Are You Actually Ovulating?
If you are trying to conceive naturally, one of the most important things you need to check is that you
are actually ovulating. A regular cycle/monthly bleed is not proof that you are actually ovulating.
It is possible for your body to bleed every month without actually ovulating.
How Can You Confirm If You Are Ovulate
Quick biology lesson first
Ovulation, the release of an egg from its follicle in one of a woman’s two ovaries, is one of the most
important factors in conceiving a child. Once ovulated, the egg is picked up by one of the fallopian
tubes and begins traveling toward the uterus. In order for traditional conception to occur, the man
must ejaculate his semen, the fluid containing the sperm, into the woman’s vagina near the time of
ovulation. The man’s sperm must be capable of swimming through the vagina and cervical mucus,
up the cervical canal into the uterus, and up into the fallopian tube, where it must attach to and
penetrate the egg in order to fertilize it. The fertilized egg remains in the fallopian tube for a few
days and then continues traveling to the uterus and implants in the endometrium (lining of the
uterus), where it grows and matures. If all goes well, a child is born approximately nine months
Ovulation is triggered by a surge of luteinizing hormone (LH) in the woman’s blood, and occurs
approximately 36 hours after the start of this LH surge.
There are several ways to detect ovulation:
- Urine test kits to measure LH levels/OPK (ovulation predict kit)
- Transvaginal ultrasound
- Endometrial biopsy
- Blood tests to measure hormone levels
- Basal body temperature (BBT) chart.
These kits use test strips that show changes in the level of LH in the urine. Once the LH surge has
occurred, ovulation usually takes place within 12 to 36 hours. Urine testing usually begins two days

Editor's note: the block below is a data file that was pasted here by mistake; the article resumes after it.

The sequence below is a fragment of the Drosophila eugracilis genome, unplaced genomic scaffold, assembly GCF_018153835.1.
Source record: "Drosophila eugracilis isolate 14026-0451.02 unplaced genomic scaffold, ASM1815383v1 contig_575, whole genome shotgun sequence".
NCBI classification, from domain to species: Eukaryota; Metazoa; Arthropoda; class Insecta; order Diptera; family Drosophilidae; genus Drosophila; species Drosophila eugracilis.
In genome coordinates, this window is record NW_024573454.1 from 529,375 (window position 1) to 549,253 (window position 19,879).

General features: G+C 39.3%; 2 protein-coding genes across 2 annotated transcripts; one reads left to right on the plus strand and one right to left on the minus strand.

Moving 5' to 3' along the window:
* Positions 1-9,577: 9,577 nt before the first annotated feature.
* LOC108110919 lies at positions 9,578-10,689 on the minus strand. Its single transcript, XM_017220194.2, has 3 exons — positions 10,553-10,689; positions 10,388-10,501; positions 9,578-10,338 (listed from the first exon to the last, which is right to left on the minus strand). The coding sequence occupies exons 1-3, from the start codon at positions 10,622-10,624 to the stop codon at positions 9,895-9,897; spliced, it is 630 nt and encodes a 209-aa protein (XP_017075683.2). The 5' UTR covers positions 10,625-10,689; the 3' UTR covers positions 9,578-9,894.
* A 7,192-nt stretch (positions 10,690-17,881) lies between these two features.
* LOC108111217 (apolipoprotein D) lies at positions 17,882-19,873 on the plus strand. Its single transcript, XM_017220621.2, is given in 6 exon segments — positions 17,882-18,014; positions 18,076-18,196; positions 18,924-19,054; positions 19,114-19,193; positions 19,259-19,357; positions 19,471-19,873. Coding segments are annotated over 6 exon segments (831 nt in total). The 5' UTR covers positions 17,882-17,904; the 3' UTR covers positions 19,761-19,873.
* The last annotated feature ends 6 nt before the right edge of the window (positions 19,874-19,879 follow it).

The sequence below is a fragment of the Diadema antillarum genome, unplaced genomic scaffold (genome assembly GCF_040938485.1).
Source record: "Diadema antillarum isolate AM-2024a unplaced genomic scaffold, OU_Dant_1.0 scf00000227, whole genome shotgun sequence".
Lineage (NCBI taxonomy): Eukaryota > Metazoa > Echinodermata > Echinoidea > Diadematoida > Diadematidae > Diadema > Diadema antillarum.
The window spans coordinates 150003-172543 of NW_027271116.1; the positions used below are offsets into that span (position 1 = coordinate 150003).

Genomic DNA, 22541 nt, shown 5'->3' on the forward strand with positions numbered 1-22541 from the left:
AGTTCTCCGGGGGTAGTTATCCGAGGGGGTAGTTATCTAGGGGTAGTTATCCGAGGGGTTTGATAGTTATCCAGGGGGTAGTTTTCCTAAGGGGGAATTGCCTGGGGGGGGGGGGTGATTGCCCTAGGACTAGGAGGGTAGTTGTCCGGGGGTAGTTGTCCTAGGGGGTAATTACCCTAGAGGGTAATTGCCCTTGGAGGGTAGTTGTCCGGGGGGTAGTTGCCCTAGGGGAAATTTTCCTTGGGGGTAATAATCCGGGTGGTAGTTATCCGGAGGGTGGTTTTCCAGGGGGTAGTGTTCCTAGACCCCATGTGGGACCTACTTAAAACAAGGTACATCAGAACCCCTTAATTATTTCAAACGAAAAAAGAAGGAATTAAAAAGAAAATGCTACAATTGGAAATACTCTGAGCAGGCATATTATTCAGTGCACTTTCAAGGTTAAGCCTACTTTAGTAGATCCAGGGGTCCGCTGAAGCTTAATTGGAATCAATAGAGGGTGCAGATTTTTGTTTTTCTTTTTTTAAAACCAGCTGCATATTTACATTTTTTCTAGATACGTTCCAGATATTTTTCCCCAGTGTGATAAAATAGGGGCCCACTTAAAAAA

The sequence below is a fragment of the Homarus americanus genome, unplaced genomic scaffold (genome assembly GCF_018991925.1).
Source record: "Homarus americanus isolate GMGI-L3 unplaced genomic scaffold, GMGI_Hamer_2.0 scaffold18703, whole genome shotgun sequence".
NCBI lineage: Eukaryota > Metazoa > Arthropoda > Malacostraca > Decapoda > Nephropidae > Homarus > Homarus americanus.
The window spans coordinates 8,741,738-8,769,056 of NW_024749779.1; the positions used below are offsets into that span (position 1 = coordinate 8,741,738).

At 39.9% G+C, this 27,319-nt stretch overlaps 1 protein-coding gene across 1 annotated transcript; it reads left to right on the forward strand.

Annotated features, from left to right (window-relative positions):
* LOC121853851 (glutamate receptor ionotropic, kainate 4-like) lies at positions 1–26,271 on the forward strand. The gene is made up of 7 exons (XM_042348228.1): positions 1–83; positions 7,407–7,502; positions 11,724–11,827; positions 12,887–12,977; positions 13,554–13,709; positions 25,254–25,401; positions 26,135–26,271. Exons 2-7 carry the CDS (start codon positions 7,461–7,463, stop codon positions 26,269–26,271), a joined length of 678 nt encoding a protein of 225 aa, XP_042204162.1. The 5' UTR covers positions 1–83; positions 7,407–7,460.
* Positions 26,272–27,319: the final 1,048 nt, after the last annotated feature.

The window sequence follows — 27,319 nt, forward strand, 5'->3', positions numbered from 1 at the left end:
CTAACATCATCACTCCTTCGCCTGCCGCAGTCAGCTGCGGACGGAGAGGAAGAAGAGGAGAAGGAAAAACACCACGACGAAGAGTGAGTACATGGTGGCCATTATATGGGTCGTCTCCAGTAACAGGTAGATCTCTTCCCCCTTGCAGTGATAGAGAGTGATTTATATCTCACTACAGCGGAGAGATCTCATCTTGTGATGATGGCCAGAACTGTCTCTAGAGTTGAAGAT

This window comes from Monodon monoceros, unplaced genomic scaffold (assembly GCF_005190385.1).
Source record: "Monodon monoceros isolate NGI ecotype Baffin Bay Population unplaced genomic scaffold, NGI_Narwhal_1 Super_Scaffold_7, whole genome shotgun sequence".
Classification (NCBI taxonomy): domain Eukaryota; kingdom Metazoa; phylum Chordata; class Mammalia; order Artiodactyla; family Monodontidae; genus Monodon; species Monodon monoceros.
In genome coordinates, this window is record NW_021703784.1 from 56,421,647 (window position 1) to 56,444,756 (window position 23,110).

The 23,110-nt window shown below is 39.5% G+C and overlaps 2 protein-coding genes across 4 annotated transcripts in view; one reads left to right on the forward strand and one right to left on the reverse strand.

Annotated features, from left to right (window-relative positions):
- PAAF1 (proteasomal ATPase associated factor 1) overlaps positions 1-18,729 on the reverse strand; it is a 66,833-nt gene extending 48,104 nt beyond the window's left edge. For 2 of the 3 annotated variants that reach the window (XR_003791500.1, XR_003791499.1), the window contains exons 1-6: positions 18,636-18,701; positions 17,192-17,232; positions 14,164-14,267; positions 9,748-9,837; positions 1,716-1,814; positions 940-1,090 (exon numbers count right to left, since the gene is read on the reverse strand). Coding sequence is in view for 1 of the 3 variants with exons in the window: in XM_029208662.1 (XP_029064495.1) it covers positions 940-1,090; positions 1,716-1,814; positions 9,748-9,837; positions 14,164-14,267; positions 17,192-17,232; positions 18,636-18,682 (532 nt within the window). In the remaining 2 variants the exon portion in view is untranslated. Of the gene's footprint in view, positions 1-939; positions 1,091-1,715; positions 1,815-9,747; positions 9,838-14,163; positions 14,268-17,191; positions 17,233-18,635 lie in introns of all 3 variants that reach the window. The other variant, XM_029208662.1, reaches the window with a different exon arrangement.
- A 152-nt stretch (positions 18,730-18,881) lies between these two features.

prior to the expected day of ovulation. For women with 28-day cycles, ovulation usually occurs on
days 13 to 15. For women with irregular menstrual cycles, urine testing should be timed according
to the earliest and latest possible dates of ovulation. If the cycle ranges between 27 to 34 days,
ovulation usually occurs between days 13 to 20. Therefore, testing should begin on day 11 and
continue until ovulation is indicated or through day 20. There is an 80% chance of detecting
ovulation with five days of testing, and a 95% chance with 10 days of testing. Once ovulation is documented, it is no longer necessary to continue testing during that cycle. Occasionally, ovulation may not occur in a particular cycle.
OPK Tests are not suitable for everyone
As the dominant follicle gets large enough, it secretes a significant amount of oestrogen which
triggers the release of Luteinising Hormone (LH) from the pituitary gland. Sometimes multiple
smaller follicles produces enough oestrogen to trigger an LH surge,but there is no dominant
follicle to release. a mature egg. It is possible for LH release to be triggered more than once in a
single cycle, as the feedback mechanism for LH release can be set off multiple times
Some people also have a very high LH throughout the cycle, or wildly fluctuating LH throughout
the cycle, both of which can make LH testing strips unreliable. This can be seen in PCOS or
patients with high Prolactin levels.
Basal Body Temperature (BBT) Chart.
The basal body temperature chart helps to monitor the duration of the different phases of the
menstrual cycle, and can help determine if and when ovulation has occurred. During the follicular
phase, the woman’s body temperature is relatively low. When progesterone production begins at
ovulation, it produces a temperature rise with a minimum increase of 0.5F or 0.3C. An increased
body temperature for several days indicates ovulation has occurred. BBT charts cannot predict when ovulation is going to occur; they only confirm that ovulation has occurred after the fact. Some women will monitor changes in their cervical mucus along with their BBT. As ovulation
approaches, a woman’s cervical mucus becomes more abundant, thin, slippery and stretchy. This is
an inexpensive, natural way to help identify a woman’s most fertile days.
Day 21 Progesterone Blood Test